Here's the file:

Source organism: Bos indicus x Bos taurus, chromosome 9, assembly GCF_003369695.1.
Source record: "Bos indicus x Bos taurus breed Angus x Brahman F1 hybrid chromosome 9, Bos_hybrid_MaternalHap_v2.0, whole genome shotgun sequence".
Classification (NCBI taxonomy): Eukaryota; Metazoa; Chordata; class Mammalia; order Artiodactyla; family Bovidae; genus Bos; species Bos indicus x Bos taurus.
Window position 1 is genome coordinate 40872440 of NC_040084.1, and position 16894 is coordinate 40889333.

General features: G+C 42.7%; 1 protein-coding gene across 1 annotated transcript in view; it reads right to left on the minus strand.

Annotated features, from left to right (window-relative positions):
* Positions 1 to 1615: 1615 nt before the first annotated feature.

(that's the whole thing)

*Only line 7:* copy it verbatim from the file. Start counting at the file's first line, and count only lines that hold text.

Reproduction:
* Positions 1 to 1615: 1615 nt before the first annotated feature.